3. They think they’re a graphic designer. I admit that in my past, I have used Comic Sans². Clearly, I am not a gifted graphic artist, which is why the font on this blog is all wonky. But when you’re not an artist, and when what you want is to get a clear message across quickly to as many of your readers as possible, you’ve got to let go of your pretensions at graphic design.

THE FIX? Keep it visually simple. Stick with bold/larger headlines and straightforward, sans-serif body text. No colors! No font changes! No funny business! Make use of that “Remove Formatting” button if you have it.

4. They try to talk to everyone or sell everything. This is kind of a “bonus” item in the list, because with the limited resources & time that most small business owners have, they can’t be bothered with segmenting their audience to target specific groups (A/B testing, gathering more personal information from audience members, action/response-triggered campaigns). But the answer is not to try and appeal to everyone and sell every item in your inventory.

THE FIX? Pick a lane. (who’s Elanie?) Just pick one thing that you want your email to be about. Maybe it’s a customer testimonial. Maybe it’s the month’s upcoming events. Maybe it’s a new product or a specific sale. But just let your email be about one thing – your audience will be happier and more loyal.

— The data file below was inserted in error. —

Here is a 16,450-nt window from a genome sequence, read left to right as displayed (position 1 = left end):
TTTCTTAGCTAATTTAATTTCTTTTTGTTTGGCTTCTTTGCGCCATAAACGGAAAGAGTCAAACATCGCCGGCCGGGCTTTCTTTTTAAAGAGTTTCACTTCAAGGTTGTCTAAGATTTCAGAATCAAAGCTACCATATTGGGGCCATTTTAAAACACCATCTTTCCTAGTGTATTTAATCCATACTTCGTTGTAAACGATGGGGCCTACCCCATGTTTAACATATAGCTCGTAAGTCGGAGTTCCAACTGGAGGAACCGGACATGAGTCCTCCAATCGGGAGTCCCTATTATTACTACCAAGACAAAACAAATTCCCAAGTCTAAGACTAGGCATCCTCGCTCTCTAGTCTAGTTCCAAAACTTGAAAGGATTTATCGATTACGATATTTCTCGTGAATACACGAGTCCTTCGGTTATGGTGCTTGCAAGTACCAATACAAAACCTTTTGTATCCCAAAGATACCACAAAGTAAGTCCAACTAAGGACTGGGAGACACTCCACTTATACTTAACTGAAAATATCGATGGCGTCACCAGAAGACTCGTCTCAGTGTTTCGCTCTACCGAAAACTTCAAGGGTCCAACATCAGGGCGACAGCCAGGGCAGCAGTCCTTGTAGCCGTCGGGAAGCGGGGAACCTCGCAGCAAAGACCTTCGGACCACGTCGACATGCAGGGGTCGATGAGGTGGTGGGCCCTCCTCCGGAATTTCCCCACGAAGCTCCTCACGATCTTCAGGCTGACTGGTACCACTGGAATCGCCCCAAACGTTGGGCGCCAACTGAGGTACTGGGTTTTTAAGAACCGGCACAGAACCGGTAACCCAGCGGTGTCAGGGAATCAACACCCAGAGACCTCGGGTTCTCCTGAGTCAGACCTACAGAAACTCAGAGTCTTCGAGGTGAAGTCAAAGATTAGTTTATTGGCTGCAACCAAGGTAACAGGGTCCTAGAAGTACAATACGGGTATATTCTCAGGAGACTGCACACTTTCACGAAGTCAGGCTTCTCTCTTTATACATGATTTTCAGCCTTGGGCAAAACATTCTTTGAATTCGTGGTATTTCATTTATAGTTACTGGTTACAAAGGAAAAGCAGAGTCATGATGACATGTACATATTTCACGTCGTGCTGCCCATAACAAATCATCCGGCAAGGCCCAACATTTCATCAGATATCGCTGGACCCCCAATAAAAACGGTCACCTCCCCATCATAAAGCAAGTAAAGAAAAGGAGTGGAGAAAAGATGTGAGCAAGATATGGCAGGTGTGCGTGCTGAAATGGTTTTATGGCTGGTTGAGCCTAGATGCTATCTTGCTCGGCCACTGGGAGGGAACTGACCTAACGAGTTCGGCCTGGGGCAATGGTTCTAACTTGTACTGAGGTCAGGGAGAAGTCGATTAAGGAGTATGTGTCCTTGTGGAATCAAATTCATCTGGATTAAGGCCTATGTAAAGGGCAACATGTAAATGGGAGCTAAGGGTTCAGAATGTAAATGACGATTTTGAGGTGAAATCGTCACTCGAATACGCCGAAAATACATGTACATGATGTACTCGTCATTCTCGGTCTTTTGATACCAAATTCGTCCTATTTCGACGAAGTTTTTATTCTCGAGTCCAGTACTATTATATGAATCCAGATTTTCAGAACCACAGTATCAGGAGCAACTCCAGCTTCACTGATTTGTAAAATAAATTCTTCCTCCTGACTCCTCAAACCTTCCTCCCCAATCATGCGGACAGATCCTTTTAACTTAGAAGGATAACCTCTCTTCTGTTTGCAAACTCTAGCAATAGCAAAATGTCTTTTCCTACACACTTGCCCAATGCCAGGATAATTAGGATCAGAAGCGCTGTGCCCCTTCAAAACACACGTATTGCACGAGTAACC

I had to sit down and write all of this tonight just so that I don’t start replying to my friends’ email newsletters while tears run down my face, writing the email equivalent of “Why Don’t You Like Me?! A Bitter Woman’s Journey Through Life.” The bottom line is that I want to see good emails in my in-box, I want to read them. Yes, I’d love more work, but more than that, I’d like to see others doing good work, too. It inspires me to be better myself.

So – if you plan to sent out an email newsletter, will you please give me a ring? There are still about 8 months left before I stop giving away the milk for free. At the very least, read Email Design Review on a regular basis. Your audience will thank you.

 

 


¹secret confession #1 – I’m still willing to give away advice for free all day, despite what this article that I found through Jenni Leeds admonishes. I’ve promised to stop doing this by the time I’m 30 but it’s going to be a hard addiction to beat.)

²secret confession#2 – When I was a kid, mom bought this software called Print Shop Deluxe, and we used it to make homemade banners and cards. PSD’s limited toolkit was my first introduction into design and typesetting. I moved on to using Claris Works, then Word, and finally, blissfully, QuarkXpress, InDesign, Dreamweaver and now WordPress. Throughout my experience with layout & typesetting for print and digital media, I’ve been a font-lover. My uncle, our computer/networking guru, would constantly chastise mom & me for having too many fonts loaded on our computers. When Google WebFonts came onto the scene, I had to change my underpants I was so happy. That is all just to say – I know. I knooooooow.

 

by | Last Updated: Jul 8, 2020 | marketing advice